How did Gorilla make your life or research bet­ter, eas­i­er or faster?

In Gorilla, it was very con­ve­nient to clone pre­vi­ous exper­i­ments and then revise the exper­i­men­tal pro­ce­dure in task builder. I was able to col­lect pilot data online in only a few hours and then make revi­sions on the tasks based on these results with­in one or two days. The com­mit his­to­ry was also use­ful for keep­ing track of what revi­sions I had made.

For you, what is the stand-out fea­ture in Gorilla?

The task builder is very easy to under­stand and con­ve­nient to use. I can also add scripts to make the tasks more flex­i­ble (such as link­ing stim­uli across tasks or enter­ing fullscreen mode).

What improve­ments would you like to see in Gorilla to make your research easier?

It would be great to pro­vide intro­duc­to­ry tuto­ri­als (or links to rel­e­vant tuto­ri­als) on Javascript to allow advanced users to mod­i­fy scripts from the exam­ples in task builder.

Response from Gorilla:

Hi Xiao,

We com­plete­ly agree! We have lots of exam­ple scripts here, and they are very well com­ment­ed, but they aren’t search­able. We also have some basic infor­ma­tion about the key func­tions here but it’s not complete.

We hope to write a more com­plete guide in the next few months.

Until then, the best thing to do is to con­tact the sup­port desk and we can either point you in the right direc­tion or help out!

Who or what orig­i­nal­ly inspired you to work in your field of research?

My super­vi­sor, Dr. Liang Luo, who has guid­ed me a lot about how to design and con­duct exper­i­ments in the field of metamemory.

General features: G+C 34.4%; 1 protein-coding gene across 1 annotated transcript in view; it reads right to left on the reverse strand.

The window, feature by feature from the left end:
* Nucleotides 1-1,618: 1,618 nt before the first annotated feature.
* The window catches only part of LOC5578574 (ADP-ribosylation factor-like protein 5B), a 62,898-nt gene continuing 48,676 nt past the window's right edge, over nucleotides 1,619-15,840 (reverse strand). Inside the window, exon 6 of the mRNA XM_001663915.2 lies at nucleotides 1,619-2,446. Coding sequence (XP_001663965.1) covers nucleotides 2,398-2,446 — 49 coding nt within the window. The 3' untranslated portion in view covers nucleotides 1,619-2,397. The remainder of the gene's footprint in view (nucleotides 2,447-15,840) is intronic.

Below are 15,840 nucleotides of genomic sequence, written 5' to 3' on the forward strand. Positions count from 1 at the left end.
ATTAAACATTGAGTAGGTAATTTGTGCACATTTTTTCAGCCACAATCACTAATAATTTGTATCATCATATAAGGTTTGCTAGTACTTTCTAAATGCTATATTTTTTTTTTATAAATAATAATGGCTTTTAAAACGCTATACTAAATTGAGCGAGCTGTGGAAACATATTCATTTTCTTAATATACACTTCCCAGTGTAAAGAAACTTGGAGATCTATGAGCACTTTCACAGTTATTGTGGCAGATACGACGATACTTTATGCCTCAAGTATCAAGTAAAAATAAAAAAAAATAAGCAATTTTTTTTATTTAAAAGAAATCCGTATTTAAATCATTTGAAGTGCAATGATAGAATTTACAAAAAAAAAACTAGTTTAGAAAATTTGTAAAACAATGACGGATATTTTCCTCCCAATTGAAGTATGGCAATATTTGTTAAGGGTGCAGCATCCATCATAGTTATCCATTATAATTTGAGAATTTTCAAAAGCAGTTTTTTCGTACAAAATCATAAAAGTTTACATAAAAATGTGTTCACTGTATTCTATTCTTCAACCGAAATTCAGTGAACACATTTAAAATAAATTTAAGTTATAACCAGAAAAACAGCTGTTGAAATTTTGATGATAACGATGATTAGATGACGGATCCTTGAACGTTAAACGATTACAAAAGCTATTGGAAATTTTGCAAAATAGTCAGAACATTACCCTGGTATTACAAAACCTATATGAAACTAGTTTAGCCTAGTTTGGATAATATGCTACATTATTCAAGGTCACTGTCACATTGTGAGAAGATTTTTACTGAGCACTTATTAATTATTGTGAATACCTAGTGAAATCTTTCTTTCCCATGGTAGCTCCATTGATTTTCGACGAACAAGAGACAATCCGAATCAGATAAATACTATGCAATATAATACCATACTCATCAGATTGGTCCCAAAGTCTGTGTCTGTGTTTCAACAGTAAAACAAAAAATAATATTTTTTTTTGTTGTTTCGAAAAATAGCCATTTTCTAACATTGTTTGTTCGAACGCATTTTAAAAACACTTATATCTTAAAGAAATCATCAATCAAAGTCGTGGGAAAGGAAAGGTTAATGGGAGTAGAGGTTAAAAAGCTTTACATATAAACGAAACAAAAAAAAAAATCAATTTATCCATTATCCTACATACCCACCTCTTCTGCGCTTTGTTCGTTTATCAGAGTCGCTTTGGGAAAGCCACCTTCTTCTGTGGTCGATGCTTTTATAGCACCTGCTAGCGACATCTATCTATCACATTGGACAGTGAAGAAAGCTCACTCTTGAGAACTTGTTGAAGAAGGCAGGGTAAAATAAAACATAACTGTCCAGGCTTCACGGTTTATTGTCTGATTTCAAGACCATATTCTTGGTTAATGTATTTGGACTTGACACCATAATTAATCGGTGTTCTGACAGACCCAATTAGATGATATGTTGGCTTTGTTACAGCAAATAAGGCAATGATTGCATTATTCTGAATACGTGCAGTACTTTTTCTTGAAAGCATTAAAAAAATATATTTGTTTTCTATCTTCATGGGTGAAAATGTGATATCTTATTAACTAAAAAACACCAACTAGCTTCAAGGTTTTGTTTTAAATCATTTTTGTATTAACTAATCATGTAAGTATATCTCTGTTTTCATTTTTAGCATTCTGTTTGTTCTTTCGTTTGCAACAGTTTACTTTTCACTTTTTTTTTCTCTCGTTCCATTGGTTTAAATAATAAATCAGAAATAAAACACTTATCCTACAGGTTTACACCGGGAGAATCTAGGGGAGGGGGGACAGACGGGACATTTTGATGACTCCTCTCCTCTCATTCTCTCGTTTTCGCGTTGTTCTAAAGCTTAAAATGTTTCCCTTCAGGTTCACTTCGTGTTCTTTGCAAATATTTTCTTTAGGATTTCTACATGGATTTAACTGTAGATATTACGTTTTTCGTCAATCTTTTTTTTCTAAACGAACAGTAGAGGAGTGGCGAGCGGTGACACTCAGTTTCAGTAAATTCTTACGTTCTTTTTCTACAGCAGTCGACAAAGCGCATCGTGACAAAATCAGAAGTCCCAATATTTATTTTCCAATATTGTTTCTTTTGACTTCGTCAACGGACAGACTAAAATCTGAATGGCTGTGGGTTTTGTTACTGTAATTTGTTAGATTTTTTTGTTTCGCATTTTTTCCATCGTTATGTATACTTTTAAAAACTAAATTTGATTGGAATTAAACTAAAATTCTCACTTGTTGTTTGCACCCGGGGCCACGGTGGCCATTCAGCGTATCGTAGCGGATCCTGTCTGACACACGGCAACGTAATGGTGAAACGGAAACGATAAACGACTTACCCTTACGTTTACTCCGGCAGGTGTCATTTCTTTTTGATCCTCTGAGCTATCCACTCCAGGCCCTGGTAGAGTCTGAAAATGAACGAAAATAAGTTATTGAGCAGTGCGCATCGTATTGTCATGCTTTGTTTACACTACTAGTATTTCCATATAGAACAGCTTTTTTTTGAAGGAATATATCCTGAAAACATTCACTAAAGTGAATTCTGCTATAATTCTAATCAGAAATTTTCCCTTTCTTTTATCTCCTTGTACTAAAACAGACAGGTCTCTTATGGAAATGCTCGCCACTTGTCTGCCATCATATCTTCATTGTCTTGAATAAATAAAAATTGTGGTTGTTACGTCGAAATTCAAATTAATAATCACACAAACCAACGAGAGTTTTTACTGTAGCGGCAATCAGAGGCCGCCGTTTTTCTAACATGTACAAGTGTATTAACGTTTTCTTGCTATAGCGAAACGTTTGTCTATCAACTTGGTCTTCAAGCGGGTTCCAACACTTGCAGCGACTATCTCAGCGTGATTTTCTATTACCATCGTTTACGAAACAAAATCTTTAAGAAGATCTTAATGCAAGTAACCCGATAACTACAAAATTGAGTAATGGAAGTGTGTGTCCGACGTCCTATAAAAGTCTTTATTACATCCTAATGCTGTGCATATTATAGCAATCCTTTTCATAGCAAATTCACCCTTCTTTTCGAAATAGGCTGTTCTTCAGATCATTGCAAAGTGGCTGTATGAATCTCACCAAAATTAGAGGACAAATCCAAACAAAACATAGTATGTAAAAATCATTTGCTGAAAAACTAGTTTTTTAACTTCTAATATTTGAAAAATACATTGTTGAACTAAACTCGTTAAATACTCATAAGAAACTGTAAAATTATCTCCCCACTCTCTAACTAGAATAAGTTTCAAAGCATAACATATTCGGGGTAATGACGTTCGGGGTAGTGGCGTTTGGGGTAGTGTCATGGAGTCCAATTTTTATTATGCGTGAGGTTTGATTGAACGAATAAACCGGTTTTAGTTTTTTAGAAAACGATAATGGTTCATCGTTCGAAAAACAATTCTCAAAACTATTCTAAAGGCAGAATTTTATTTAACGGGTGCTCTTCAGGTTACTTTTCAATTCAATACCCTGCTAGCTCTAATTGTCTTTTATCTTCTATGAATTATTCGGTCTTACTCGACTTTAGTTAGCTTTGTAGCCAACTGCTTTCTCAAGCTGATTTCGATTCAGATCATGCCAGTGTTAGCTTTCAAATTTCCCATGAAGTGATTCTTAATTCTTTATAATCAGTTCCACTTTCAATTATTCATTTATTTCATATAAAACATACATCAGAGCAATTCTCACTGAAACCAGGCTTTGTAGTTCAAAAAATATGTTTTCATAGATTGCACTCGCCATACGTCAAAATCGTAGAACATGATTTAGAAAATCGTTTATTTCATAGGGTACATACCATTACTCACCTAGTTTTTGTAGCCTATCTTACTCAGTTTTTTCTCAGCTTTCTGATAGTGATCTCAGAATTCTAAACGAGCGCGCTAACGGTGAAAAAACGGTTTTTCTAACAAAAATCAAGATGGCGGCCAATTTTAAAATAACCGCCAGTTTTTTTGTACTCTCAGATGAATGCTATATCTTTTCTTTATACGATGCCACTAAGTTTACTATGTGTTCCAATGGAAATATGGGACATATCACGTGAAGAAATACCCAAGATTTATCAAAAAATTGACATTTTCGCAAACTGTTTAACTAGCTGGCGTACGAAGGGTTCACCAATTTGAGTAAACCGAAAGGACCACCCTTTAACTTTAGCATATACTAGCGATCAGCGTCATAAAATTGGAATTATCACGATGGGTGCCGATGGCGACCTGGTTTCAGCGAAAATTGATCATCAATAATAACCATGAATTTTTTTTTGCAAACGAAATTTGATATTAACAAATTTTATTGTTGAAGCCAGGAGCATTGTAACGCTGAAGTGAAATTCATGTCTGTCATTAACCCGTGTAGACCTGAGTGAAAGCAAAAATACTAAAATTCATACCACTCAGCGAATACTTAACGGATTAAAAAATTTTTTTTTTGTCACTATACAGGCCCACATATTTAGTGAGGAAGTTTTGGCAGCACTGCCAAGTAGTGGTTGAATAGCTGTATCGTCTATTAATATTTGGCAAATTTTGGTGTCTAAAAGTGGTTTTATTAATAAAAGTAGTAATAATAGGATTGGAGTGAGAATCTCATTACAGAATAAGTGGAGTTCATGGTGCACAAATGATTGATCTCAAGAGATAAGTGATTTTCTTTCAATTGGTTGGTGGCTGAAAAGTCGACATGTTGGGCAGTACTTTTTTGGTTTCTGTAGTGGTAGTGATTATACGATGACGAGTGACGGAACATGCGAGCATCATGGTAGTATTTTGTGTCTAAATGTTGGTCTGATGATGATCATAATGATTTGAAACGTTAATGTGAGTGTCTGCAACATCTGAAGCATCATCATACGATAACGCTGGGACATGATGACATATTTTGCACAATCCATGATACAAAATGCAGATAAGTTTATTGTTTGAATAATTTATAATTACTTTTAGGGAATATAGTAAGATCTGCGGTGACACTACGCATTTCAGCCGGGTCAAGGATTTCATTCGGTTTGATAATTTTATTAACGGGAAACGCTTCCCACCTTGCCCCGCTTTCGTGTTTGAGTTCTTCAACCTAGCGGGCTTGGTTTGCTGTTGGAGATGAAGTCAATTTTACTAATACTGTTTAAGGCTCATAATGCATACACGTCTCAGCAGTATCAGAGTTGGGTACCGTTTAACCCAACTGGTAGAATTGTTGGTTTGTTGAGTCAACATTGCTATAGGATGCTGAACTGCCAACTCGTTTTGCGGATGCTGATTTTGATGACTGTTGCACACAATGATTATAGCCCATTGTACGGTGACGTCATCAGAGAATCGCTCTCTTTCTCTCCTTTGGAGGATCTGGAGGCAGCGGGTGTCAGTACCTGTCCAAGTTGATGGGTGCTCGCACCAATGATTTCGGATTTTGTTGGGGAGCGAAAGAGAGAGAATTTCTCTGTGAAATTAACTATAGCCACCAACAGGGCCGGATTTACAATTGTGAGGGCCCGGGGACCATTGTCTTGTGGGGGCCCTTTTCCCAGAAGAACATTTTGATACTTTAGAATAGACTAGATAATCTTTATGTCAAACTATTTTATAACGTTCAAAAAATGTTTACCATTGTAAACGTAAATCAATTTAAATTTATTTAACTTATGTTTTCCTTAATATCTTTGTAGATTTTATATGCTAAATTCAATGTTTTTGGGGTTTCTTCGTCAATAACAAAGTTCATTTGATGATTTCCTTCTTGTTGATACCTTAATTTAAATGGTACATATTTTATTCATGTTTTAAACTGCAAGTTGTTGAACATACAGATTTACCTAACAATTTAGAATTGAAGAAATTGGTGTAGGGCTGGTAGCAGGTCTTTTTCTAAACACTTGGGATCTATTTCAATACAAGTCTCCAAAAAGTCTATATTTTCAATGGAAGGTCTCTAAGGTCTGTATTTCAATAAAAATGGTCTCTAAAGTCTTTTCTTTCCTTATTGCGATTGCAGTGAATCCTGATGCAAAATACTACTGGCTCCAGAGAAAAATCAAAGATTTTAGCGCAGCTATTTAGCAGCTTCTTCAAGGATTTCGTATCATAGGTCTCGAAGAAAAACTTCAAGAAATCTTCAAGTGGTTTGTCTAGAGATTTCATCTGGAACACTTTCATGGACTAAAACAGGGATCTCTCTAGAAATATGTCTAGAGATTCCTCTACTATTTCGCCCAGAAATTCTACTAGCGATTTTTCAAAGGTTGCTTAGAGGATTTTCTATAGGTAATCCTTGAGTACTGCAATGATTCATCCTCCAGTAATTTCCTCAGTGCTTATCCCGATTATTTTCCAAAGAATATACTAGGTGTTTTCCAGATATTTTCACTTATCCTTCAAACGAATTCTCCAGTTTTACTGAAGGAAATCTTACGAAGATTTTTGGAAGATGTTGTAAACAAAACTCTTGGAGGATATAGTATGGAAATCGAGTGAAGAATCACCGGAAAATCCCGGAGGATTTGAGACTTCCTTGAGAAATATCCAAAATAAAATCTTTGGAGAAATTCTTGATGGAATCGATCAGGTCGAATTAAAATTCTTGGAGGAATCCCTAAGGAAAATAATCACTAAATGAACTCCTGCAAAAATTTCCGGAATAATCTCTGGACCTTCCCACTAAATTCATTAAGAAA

If you could inter­view any researcher (alive or dead), who would it be and why?

Dr. Asher Kori­at, who has pro­posed a series of impor­tant the­o­ries about metamem­o­ry process, and is one of the great­est lead­ers in the field of metamemory.

Are there any online cours­es, pod­casts, dis­cus­sion groups or resources that you’d rec­om­mend to others?

I would like to rec­om­mend a course about Bayesian sta­tis­tics on Cousera named Bayesian Sta­tis­tics: From Con­cept to Data Analy­sis, which is a good intro­duc­tion for peo­ple who are inter­est­ed in Bayesian sta­tis­tics but not sure where to start.

When you’re not work­ing, what do you enjoy doing?

I enjoy read­ing phi­los­o­phy and his­to­ry books, and also Japan­ese comics (I am a big fan of One Piece).

What sci­ence book have you read recent­ly that you’d rec­om­mend to others?

Forty Stud­ies That Changed Psy­chol­o­gy by Roger R. Hock. This book pro­vides a sum­ma­ry of impor­tant stud­ies that have impact­ed the field of psychology.

Xiao Hu
Memory, metacognition, computational modelling
PhD student
Beijing Normal University
Xiao Hu